At the age of 40, some think that Microsoft should just defer to the new kids on the block and become a elderly statesman of still-massive profits and yet declining clout.
Not so fast.
The cloud story at Microsoft is finally starting to have an effect on the company’s earnings, pleasantly surprising investors who are alarmed about fast declining Windows revenues. Earnings per share of $0.61 and revenue of $21.73 billion smashed expectations of $0.51 and $21.06 billion, respectively.
Office, Cloud and Server
Consumer Office 365 gained 3.2 million new subscribers, up 35% since the previous quarter and reaching 12.4 million subscribers. iOS and Android Office apps have been downloaded over 100 million times.
Commercial cloud revenue grew by 106 percent, a now expected rate. Revenues now represent $6.3 billion.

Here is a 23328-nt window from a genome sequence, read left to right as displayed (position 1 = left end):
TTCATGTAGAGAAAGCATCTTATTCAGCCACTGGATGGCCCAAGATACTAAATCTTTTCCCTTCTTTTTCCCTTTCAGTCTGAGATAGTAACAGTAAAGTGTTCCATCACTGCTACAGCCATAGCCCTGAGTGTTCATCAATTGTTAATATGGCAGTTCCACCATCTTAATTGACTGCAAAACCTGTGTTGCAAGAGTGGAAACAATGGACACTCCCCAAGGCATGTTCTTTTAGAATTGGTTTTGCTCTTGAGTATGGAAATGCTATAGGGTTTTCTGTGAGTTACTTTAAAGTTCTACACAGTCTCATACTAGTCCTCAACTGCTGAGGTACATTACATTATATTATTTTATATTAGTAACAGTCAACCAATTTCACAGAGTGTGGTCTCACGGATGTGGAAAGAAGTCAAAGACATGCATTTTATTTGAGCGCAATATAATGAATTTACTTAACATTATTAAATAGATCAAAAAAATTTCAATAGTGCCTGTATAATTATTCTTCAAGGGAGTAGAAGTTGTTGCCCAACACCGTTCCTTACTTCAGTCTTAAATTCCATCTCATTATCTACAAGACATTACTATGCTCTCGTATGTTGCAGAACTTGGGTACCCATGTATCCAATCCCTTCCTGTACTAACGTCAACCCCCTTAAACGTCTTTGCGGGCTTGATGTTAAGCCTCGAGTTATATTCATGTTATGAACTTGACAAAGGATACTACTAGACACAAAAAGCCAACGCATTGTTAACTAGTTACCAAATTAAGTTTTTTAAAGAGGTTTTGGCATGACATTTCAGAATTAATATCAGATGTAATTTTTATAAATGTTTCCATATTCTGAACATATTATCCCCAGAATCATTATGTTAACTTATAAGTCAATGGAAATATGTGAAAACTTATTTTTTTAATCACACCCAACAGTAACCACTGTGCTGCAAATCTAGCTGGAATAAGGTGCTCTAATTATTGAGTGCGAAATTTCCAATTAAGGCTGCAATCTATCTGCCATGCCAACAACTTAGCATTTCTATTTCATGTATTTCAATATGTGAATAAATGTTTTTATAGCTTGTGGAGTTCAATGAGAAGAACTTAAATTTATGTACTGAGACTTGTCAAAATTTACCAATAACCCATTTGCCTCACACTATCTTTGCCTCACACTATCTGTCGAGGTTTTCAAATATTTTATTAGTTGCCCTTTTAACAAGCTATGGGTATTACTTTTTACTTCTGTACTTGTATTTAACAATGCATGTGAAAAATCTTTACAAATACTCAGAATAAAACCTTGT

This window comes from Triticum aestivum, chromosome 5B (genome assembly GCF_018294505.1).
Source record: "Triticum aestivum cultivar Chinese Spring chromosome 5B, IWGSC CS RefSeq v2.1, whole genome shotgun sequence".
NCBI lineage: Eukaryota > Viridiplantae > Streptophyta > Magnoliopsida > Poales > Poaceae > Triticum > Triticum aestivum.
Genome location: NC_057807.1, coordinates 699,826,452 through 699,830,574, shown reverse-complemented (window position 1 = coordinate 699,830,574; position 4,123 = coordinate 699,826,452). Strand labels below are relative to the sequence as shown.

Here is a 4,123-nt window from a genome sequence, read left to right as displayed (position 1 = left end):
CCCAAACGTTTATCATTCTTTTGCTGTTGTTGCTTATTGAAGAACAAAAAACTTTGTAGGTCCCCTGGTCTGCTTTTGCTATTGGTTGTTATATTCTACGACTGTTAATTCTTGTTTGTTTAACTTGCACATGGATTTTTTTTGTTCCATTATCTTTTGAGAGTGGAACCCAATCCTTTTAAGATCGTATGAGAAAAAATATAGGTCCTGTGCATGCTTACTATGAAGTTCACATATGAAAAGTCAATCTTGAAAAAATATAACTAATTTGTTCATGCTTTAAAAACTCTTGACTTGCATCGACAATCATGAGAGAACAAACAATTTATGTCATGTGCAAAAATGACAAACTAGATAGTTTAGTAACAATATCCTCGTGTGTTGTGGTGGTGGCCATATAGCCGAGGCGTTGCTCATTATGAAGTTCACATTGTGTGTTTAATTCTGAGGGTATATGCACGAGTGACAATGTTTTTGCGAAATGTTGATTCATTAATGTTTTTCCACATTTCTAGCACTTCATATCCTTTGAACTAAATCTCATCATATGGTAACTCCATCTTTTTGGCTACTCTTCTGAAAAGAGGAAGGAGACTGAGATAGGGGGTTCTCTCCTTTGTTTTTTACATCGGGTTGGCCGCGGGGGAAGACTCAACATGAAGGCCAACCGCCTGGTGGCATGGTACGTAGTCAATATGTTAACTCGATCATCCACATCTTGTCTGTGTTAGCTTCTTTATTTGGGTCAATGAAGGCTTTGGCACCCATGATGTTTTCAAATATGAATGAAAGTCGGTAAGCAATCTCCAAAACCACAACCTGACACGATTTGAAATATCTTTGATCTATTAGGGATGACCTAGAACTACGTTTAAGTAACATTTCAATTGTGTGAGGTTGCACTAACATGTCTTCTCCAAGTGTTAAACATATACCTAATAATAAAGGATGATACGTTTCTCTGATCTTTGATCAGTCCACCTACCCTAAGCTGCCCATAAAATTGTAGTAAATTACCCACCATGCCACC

Server revenues grew 12%.
Another success for this division saw revenues of $713 million, up 44% year over year on the strength of Surface Pro 3 and its accessories.
Microsoft sold 8.6 million Lumia smartphones, an 18% increase year over year. Phone revenue was $1.4 billion. 24.7 million non-Lumia handsets were also sold.
Low prices and Xbox 360 obsolescence are pushing both revenue and unit sales down. 1.4 million Xboxes were sold, down from 2 million. Platform revenue was down 24 percent.
Windows revenue continues to decline as the company transitions to other profitable products. Pro revenue fell by 19% while non-Pro declined by 22%. Volume licensing decline by 2%.
Nadella’s experience with the cloud business and his reorientation of the company around that type of product is paying dividends. The company is slowly shedding its reliance on Windows, with the OS market no longer providing the margins that it once did. Devices continue to grow and provide more of a base for services such as Office 365 and Xbox Live.